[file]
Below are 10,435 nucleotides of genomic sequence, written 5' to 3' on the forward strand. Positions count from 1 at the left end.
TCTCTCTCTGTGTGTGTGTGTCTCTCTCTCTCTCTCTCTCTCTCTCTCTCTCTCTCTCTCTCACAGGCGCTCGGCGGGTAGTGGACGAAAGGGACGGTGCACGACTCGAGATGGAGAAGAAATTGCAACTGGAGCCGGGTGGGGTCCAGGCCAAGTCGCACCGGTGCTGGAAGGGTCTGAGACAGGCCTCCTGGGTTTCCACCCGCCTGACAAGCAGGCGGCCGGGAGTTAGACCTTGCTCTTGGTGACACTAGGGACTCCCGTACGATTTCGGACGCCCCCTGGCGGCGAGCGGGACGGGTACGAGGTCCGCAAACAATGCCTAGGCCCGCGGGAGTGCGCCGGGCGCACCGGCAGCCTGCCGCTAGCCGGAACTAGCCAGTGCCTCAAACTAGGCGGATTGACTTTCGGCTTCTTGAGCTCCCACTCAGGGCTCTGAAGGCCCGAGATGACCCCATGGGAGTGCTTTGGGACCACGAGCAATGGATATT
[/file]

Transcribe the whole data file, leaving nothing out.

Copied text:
Below are 10,435 nucleotides of genomic sequence, written 5' to 3' on the forward strand. Positions count from 1 at the left end.
TCTCTCTCTGTGTGTGTGTGTCTCTCTCTCTCTCTCTCTCTCTCTCTCTCTCTCTCTCTCTCACAGGCGCTCGGCGGGTAGTGGACGAAAGGGACGGTGCACGACTCGAGATGGAGAAGAAATTGCAACTGGAGCCGGGTGGGGTCCAGGCCAAGTCGCACCGGTGCTGGAAGGGTCTGAGACAGGCCTCCTGGGTTTCCACCCGCCTGACAAGCAGGCGGCCGGGAGTTAGACCTTGCTCTTGGTGACACTAGGGACTCCCGTACGATTTCGGACGCCCCCTGGCGGCGAGCGGGACGGGTACGAGGTCCGCAAACAATGCCTAGGCCCGCGGGAGTGCGCCGGGCGCACCGGCAGCCTGCCGCTAGCCGGAACTAGCCAGTGCCTCAAACTAGGCGGATTGACTTTCGGCTTCTTGAGCTCCCACTCAGGGCTCTGAAGGCCCGAGATGACCCCATGGGAGTGCTTTGGGACCACGAGCAATGGATATT